His favorite café used to be located on this boulevard; the proprietress whistling as she served him mint tea with just the right amount of sugar.  Now, the whistling comes from on high and portends the arrival of things far from sweet.  He does not receive bad news via text message or phone call or frantic refreshing of a news website.  If he is lucky, a shrill shriek may give him brief seconds to duck for cover before the block explodes.  Bombs have dismantled his neighborhood, the city, the entire region.  Bombs have stolen his innocence, his kith and kin, but they have not yet come for him.  He has no doubt that they will.  He is twelve.

His nightmares are more comforting than his reality.  The monsters that haunt his thoughts are terrifying, but he is rid of them at the end of his slumber.  He can do nothing to erase the sight and smell of dead bodies rotting in the streets, to insulate himself from the screams of agony from the maimed, to wash out the taste of dust and blood.  His remaining friends have taken to drinking homemade moonshine, to huffing rudimentary stimulants, to becoming inured to their own existences to such an extent that they are already dead to him.  He has considered succumbing in the same manner, but a stubborn sense of duty to his ancestors keeps him on the straight and narrow.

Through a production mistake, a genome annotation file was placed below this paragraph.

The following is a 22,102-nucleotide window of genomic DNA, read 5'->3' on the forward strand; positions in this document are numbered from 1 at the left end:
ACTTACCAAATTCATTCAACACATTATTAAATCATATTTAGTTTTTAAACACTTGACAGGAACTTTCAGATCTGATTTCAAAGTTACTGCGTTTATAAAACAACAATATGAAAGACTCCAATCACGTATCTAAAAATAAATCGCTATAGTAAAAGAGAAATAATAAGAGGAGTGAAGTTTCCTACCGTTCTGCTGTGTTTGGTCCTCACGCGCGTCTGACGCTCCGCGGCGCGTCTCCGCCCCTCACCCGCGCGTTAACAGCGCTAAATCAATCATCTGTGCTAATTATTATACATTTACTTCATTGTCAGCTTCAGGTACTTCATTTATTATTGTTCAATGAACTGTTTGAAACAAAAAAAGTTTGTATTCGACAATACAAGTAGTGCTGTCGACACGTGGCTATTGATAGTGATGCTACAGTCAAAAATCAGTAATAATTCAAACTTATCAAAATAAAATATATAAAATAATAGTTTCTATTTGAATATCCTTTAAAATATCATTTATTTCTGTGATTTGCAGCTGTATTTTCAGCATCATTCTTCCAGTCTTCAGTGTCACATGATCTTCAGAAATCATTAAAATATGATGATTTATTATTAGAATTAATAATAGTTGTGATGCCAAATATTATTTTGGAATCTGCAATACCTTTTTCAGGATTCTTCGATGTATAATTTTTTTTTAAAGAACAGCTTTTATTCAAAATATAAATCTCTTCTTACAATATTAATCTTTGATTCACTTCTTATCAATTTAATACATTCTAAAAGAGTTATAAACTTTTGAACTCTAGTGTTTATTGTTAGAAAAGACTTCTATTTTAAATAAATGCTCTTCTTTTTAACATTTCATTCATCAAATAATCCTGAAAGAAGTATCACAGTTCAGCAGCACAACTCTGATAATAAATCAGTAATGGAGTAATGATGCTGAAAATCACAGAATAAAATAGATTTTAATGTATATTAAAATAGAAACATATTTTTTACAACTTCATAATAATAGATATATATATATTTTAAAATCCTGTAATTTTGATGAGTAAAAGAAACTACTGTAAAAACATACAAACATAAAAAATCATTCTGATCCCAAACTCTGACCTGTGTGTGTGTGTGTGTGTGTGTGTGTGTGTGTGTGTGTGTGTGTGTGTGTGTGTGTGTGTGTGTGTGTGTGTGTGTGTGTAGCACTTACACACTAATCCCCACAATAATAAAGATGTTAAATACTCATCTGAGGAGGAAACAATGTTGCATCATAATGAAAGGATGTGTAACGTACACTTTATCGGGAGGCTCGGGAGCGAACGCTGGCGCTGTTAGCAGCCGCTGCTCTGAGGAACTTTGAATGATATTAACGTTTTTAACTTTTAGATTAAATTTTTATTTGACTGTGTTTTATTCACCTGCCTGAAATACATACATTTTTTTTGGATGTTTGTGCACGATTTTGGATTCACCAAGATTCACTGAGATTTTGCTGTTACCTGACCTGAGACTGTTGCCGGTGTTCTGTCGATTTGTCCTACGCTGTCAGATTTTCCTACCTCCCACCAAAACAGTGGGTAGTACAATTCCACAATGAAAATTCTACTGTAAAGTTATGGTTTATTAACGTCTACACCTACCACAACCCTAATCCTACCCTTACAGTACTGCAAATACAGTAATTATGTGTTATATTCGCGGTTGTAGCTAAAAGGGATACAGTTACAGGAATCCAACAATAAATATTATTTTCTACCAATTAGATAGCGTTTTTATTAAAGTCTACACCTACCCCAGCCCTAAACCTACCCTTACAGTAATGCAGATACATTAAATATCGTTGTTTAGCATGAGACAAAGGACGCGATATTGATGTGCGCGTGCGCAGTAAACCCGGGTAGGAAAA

Or, at least relatively so.  He survives by ingenuity but also through blatant theft, not a small amount of necessary violence.  He has so far escaped the clutches of the militias, their causes indistinguishable but for minute differences that seem almost comical to him given what should unite them.  Their propaganda rings hollow to him, does not offer any useful solution:  the militiamen would not hesitate to use on their enemies the same bombs that have destroyed his future.

He has lots of free time; his school was one of the first things leveled when the bombardments began.  Despite having little incentive to prepare for the decades ahead, he nonetheless has undertaken a makeshift education, reading everything that he can find, talking to the few elders that remain to teach him.  But mostly, he daydreams, recalling better times, wondering what it would be like to have normal problems like the people in the foreign sitcoms he used to be able to watch.

He is not quite sure who sends the bombs to torment his people.  He pictures them accurately, but he has no way of knowing this.  He refuses to believe that they have families of their own, cannot fathom that they would make the same choices if they had the compassion inherent in parenthood.  He feels this intuitively, but he is wrong.  He is too young to realize the forces that control the bomb’s masters, is still too trusting to imagine the dissonance that allows them to separate the decisions from their consequences.

As he scrounges for his next meal, as he ambles through his living dystopia, we fret about getting a reservation at that hot new restaurant, about which tires to put on our new bikes.  Our outrage for his plight does not exist; we have long ago abdicated responsibility for the actions of our governments.  Those bombs bear our names.